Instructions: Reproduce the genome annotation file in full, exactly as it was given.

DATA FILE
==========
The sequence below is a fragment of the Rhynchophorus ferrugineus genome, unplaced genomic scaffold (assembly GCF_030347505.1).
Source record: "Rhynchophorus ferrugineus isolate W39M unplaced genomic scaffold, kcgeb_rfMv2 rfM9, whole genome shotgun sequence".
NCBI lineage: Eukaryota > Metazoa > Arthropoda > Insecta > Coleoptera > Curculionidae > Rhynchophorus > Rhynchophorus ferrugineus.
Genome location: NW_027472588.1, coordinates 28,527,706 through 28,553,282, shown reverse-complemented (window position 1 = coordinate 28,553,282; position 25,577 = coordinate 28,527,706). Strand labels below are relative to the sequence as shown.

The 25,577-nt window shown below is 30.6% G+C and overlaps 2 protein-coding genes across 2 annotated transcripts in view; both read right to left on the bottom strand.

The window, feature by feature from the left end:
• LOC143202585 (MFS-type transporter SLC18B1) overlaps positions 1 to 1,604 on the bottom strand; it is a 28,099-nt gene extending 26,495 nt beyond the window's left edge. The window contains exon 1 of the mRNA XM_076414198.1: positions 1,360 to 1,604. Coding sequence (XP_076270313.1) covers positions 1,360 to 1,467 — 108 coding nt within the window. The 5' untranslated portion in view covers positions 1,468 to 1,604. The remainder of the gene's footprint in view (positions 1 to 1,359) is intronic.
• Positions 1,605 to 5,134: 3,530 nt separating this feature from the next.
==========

The sequence below is a fragment of the Rhynchophorus ferrugineus genome, unplaced genomic scaffold (assembly GCF_030347505.1).
Source record: "Rhynchophorus ferrugineus isolate W39M unplaced genomic scaffold, kcgeb_rfMv2 rfM9, whole genome shotgun sequence".
NCBI lineage: Eukaryota > Metazoa > Arthropoda > Insecta > Coleoptera > Curculionidae > Rhynchophorus > Rhynchophorus ferrugineus.
Genome location: NW_027472588.1, coordinates 28,527,706 through 28,553,282, shown reverse-complemented (window position 1 = coordinate 28,553,282; position 25,577 = coordinate 28,527,706). Strand labels below are relative to the sequence as shown.

The 25,577-nt window shown below is 30.6% G+C and overlaps 2 protein-coding genes across 2 annotated transcripts in view; both read right to left on the bottom strand.

The window, feature by feature from the left end:
• LOC143202585 (MFS-type transporter SLC18B1) overlaps positions 1 to 1,604 on the bottom strand; it is a 28,099-nt gene extending 26,495 nt beyond the window's left edge. The window contains exon 1 of the mRNA XM_076414198.1: positions 1,360 to 1,604. Coding sequence (XP_076270313.1) covers positions 1,360 to 1,467 — 108 coding nt within the window. The 5' untranslated portion in view covers positions 1,468 to 1,604. The remainder of the gene's footprint in view (positions 1 to 1,359) is intronic.
• Positions 1,605 to 5,134: 3,530 nt separating this feature from the next.